As we rode the clear glass elevator to the rooftop of the Hilton hotel in Windhoek to watch the sunset, I kept reminding myself we were in Africa. The elevator opened onto a narrow 40 ft long swimming pool with sparkling clear blue water,decked out with lounge chairs and umbrellas. The café bar was behind the pool, with tables looking out onto a city panorama. Most of the people in the bar were white, the servers and bartender were colored. This was Namibia.
Colonized by Germany in the late 1800’s and lost to South Africa after WWI, Namibia gained independence in 1990. But the Germans and South Africans, who remained through wars and independence, still owned 90% of the land and ran the economy even though there was a black elected government.
Whenever I meet foreigners, tourists or Namibians, I eventually bring up the subject of the blacks still being second class citizens in their own country. I get no sympathy from the native-born Germans or Afrikaans. The government recently passed a land reform law asking the white Namibians to sell some of their land back to the government. Of course the white farmers have been stalling for time, and the government has been dragging their feet; who knows if there is cash being passed between the two sides.
But remembering another African country that destroyed itself during the land reform process, this government does not want to create chaos like Mugabe in Zimbabwe. So with a bit of a background on where I have been the last 4 weeks, I want to share my experiences and impressions of this strange, beautiful land.
When I arrived here the first week of April, besides being thrilled with the modern world I found, I had a bit of a dilemma. Always having been a solo traveler and unless I wanted to rent a car and drive endless hours alone in the desert, I was going to have to take a tour. With a little bit of luck, and perseverance I found a 7 day safari with only 2 people. Like the majority of tourists who come here, they were German.
One was a nineteen year old working as an au-pair in Windhoek and the other a thirty one year old who was some kind of head hunter; both loved to eat and take pictures of sleeping lions. Our driver-guide, about thirty years old, spoke English pretty well and having studied tourism at a private institute, regardless of what was said, was always on his best behavior. His assistant and our cook, age 42, made delicious meals, having cooked in restaurants for seven years. His life had been hard, coming from a poor family, not finishing school, fathering two kids with two different women and living in one of the townships outside of Windhoek. He seemed at a loss on how to change his life.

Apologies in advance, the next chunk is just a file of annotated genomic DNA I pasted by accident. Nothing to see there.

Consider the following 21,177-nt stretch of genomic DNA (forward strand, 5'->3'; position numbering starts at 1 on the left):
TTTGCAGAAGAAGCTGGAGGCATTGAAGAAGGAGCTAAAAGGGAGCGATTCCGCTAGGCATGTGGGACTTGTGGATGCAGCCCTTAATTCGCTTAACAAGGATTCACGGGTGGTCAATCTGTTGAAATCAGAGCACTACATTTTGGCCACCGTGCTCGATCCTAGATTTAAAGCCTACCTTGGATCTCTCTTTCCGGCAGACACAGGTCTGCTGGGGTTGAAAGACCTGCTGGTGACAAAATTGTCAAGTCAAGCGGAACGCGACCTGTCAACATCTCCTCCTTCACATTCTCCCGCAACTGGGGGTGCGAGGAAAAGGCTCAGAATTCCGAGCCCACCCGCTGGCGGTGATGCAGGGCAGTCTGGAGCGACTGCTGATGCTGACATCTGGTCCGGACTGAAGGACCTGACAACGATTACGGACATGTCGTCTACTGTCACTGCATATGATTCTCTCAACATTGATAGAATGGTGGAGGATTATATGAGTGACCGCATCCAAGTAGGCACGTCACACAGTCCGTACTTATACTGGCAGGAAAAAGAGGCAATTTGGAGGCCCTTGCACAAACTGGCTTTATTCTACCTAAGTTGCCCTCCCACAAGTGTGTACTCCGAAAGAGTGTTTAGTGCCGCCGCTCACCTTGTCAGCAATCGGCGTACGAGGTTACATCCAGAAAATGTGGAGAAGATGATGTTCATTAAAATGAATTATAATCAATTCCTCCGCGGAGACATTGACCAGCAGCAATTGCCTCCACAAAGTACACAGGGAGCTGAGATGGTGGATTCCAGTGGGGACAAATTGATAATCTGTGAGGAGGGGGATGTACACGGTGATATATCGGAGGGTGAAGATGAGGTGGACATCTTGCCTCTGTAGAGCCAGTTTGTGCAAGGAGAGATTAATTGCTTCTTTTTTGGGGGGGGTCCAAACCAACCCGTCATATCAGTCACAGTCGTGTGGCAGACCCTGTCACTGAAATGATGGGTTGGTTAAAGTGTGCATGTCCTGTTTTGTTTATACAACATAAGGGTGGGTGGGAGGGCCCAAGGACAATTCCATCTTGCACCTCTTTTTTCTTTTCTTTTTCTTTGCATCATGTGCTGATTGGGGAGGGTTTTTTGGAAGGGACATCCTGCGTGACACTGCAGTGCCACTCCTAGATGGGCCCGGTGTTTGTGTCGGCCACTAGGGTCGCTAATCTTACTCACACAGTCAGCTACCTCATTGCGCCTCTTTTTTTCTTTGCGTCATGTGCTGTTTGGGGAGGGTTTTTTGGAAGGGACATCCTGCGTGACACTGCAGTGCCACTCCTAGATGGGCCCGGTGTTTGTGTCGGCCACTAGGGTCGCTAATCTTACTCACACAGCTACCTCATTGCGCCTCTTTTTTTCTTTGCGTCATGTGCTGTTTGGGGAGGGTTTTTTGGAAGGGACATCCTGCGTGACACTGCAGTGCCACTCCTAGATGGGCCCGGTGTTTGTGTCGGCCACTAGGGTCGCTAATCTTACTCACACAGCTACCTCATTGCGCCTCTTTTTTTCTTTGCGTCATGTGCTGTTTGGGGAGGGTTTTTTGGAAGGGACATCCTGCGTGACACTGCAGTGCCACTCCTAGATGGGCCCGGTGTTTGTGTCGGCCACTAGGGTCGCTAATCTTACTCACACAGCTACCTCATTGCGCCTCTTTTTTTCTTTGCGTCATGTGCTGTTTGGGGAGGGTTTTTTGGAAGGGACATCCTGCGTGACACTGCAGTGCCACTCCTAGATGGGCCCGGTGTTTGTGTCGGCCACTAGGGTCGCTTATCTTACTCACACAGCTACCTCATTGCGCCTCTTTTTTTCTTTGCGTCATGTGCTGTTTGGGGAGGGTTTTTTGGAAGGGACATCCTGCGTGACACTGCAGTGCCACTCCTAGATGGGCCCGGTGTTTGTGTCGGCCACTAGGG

We, including me, camped out the first three nights. Utilizing the two dollar rechargeable torch I bought in Fundong, my silk sleeping bag insert and my REI inflatable pillow, I managed to survive three days sleeping in a tent. I had a terrible hacking cough and two stiches over my eyebrow so by the fourth night, I was ready for my upgrade to a bed at the first of three five star lodges.
There was always a white proprietor, either German, English or South African and a black staff. The rooms were immaculate, the sheets, pillows, and towels were white and fluffy, and the shower was as hot as I wanted it. From the soft spoken staff, black or colored, I often felt as if they were waiting for me to dismiss them.
Palmwag Lodge was set in a dramatic location surrounded by reddish colored mountains in Damaraland, north central Namibia, named after the indigenous Damara people. The room had everything I described above plus an outdoor pool. With the speed of a 10 year old, I changed and dashed over to the pool and jumped in. I noticed that the three Caucasian individuals sitting around the pool did not glance up from their books, even when I exited the pool and walked in front of their chairs. Entering the patio for dinner, I again felt as if I was invisible. And of course every guest was white and the black waiters’s behavior reminded me of the deep South before the Civil War.
Since most of the farmers here raise cattle, there is an abundance of meat especially wild game.. Vegans or vegetarians need not be afraid of starving but don’t look at the menu. How would you like to eat an ostrich, a zebra or a kudu, oryx or springbok after you have been watching them romping in the wild? It seems I was the only one who felt this way.
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